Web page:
There are parallel lines that can be drawn from the inclusion of women in positions of ecclesiastical authority and the exodus of men from the Church. He writes, “The decline of men in the ministry parallels the declining numbers of men in church membership and the decline in the number of men on every level of governing bodies and on church boards.” No one wants to admit this, but it is patently true—ideology aside.
Moreover, as Leith describes in his book, there was/is an “agenda” at work in the PCUSA. Really? Do you think so? It is not as if discussions surrounding, say, homosexuality, female ordination, and other questions of morality simply fall from the sky. Dave Shiflett meticulously chronicles the insidious nature of how these various issues infiltrate into the Church. There is a clear, calculated plan that contains a mechanism “by which Scriptural admonitions are neutralized.” Shiflett fleshes out what he means with the following analysis:
The process is quite simple. Step one is to find a passage in the Old Testament that is startling in its brutality—cutting off limbs, executing unruly children, and stoning women are popular choices. Step two is to find the New Testament passage one wants to undermine—in this case, passages critical of homosexuality, and before that admonitions against divorce and remarriage and female ordination. Step three is to insist that if one is indeed taking one’s cues from the bible, then one must take the book all in all. Ergo: opposing homosexuality is no less extreme that stoning annoying children. The Old Testament thus neutralizes the New and leaves wide the way for the substitute virtues, such as tolerance, inclusion, and the insistence that sexual behavior traditionally considered sinful is to be considered morally co-equal with heterosexual monogamy.
One Episcopal genius, The Rev. Robert G. Hertherington delivered a sermon to his congregation where he explained that the problem with Paul and his colleagues was that they didn’t fully understand what it was they were condemning. Even writing under the inspiration of the Holy Spirit, Paul and his colleagues just couldn’t seem to get it right. It takes a Robert G. Hertherington two millennia later to set the record straight. What unmitigated arrogance!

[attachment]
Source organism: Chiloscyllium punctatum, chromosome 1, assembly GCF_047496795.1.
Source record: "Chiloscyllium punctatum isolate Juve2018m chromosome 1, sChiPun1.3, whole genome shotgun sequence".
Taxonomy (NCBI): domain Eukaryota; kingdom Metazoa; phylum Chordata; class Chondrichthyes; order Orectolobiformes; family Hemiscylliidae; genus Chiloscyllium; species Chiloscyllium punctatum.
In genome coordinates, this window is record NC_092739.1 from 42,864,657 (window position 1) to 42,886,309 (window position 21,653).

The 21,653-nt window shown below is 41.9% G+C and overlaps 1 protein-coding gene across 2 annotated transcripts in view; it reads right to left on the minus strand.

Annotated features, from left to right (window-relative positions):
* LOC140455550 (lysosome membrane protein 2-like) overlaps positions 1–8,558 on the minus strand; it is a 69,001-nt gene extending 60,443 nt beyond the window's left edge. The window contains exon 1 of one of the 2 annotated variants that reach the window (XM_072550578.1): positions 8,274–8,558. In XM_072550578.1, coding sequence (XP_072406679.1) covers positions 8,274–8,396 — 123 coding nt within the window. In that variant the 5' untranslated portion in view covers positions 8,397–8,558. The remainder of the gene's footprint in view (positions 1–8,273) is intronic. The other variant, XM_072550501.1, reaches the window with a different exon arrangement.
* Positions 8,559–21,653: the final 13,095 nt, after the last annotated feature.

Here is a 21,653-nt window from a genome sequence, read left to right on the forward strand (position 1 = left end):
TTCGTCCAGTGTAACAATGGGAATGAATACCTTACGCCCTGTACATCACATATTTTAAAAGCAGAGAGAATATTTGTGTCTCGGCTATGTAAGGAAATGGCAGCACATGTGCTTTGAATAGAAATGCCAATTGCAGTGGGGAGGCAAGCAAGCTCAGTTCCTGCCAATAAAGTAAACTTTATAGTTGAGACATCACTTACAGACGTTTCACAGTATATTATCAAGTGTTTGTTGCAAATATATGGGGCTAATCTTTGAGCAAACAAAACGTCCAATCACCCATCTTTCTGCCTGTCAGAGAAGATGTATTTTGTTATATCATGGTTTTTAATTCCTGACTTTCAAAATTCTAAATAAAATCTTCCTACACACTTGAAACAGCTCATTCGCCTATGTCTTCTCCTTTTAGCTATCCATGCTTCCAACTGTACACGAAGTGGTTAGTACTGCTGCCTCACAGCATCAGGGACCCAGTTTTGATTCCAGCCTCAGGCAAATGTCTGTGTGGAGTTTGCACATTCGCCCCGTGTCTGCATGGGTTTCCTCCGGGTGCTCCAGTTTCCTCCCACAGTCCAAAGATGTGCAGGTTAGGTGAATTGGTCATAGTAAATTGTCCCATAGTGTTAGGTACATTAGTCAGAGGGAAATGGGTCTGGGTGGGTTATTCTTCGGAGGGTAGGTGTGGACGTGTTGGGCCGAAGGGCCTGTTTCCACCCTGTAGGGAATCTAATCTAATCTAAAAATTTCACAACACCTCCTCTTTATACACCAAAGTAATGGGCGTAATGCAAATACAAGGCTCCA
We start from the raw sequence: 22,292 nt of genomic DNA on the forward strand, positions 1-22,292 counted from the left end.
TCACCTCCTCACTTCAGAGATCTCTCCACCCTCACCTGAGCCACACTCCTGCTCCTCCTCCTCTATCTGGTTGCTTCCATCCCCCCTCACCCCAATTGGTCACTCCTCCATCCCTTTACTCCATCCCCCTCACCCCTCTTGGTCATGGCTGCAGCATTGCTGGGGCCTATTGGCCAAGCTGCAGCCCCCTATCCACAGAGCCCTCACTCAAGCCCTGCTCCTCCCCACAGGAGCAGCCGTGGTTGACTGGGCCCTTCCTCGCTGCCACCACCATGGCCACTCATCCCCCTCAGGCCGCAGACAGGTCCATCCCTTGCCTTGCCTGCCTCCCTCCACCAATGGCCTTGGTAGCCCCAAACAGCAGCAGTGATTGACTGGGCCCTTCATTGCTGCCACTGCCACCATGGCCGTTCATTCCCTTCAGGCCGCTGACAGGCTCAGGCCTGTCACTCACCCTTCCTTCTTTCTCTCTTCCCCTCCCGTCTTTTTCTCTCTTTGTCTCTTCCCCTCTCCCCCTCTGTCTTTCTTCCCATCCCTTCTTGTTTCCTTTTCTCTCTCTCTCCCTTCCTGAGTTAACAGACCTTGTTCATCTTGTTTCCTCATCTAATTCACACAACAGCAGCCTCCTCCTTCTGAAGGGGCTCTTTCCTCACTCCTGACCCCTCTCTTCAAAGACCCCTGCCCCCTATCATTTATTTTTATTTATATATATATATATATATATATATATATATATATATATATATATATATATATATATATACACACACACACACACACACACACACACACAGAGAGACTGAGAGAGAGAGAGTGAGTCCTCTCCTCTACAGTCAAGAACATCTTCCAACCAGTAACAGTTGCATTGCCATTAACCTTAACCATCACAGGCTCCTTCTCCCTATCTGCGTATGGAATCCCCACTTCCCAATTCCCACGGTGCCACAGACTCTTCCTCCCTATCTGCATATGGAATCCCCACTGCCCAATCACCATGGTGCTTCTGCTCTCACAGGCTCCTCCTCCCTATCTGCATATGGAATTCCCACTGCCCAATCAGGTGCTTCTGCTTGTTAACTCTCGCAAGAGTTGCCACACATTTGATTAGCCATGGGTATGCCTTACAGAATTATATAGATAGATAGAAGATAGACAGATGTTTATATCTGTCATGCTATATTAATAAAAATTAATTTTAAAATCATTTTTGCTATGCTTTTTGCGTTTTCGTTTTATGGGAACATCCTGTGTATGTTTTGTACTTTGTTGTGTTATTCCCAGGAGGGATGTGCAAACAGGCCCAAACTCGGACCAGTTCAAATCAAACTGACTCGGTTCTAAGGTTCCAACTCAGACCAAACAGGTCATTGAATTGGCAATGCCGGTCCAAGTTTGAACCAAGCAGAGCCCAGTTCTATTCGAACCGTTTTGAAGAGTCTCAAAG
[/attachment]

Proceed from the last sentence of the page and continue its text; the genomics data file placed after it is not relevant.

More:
My own denomination—for reasons I cannot even begin to comprehend—still has voices in favor of women in combat. Clearly, this is an ideological agenda since it has no support in Scripture. At our recent General Assembly as a motion was made to accept the position of the NAPARC organization against women in combat I was surprised at the voting cards raised as dissenting votes. I certainly hope that these cards were raised by men who had never served in the military or served in actual combat situations. As a good friend of mine recently told me—he’s a retired COL in the Marine Corps—the most difficult thing he had to teach his platoon in Vietnam was when one of their comrades fell in battle they were not to go back and get him right then. It’s an unnatural thing not to help, but in the heat of combat it can result is substantially more casualties. Now multiply that by a woman falling in combat. Moreover, it’s simply morally complicated in more ways than can be explained now.